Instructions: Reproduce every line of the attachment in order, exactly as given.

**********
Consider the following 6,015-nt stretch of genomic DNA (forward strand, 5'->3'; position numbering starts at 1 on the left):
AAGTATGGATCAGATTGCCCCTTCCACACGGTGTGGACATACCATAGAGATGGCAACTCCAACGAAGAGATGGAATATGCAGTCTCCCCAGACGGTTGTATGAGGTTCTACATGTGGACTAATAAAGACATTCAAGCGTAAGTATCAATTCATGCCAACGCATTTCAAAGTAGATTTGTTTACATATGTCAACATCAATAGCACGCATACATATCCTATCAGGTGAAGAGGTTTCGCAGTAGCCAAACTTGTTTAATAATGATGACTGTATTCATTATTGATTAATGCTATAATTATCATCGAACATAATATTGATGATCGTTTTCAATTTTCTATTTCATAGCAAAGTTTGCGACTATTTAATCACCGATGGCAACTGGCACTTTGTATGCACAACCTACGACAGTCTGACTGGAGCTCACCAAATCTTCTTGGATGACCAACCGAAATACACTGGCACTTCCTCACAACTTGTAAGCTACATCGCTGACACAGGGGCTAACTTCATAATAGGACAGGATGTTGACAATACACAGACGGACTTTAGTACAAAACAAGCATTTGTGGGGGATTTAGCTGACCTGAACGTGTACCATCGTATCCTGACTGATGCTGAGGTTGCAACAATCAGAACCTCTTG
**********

Consider the following 6,015-nt stretch of genomic DNA (forward strand, 5'->3'; position numbering starts at 1 on the left):
AAGTATGGATCAGATTGCCCCTTCCACACGGTGTGGACATACCATAGAGATGGCAACTCCAACGAAGAGATGGAATATGCAGTCTCCCCAGACGGTTGTATGAGGTTCTACATGTGGACTAATAAAGACATTCAAGCGTAAGTATCAATTCATGCCAACGCATTTCAAAGTAGATTTGTTTACATATGTCAACATCAATAGCACGCATACATATCCTATCAGGTGAAGAGGTTTCGCAGTAGCCAAACTTGTTTAATAATGATGACTGTATTCATTATTGATTAATGCTATAATTATCATCGAACATAATATTGATGATCGTTTTCAATTTTCTATTTCATAGCAAAGTTTGCGACTATTTAATCACCGATGGCAACTGGCACTTTGTATGCACAACCTACGACAGTCTGACTGGAGCTCACCAAATCTTCTTGGATGACCAACCGAAATACACTGGCACTTCCTCACAACTTGTAAGCTACATCGCTGACACAGGGGCTAACTTCATAATAGGACAGGATGTTGACAATACACAGACGGACTTTAGTACAAAACAAGCATTTGTGGGGGATTTAGCTGACCTGAACGTGTACCATCGTATCCTGACTGATGCTGAGGTTGCAACAATCAGAACCTCTTG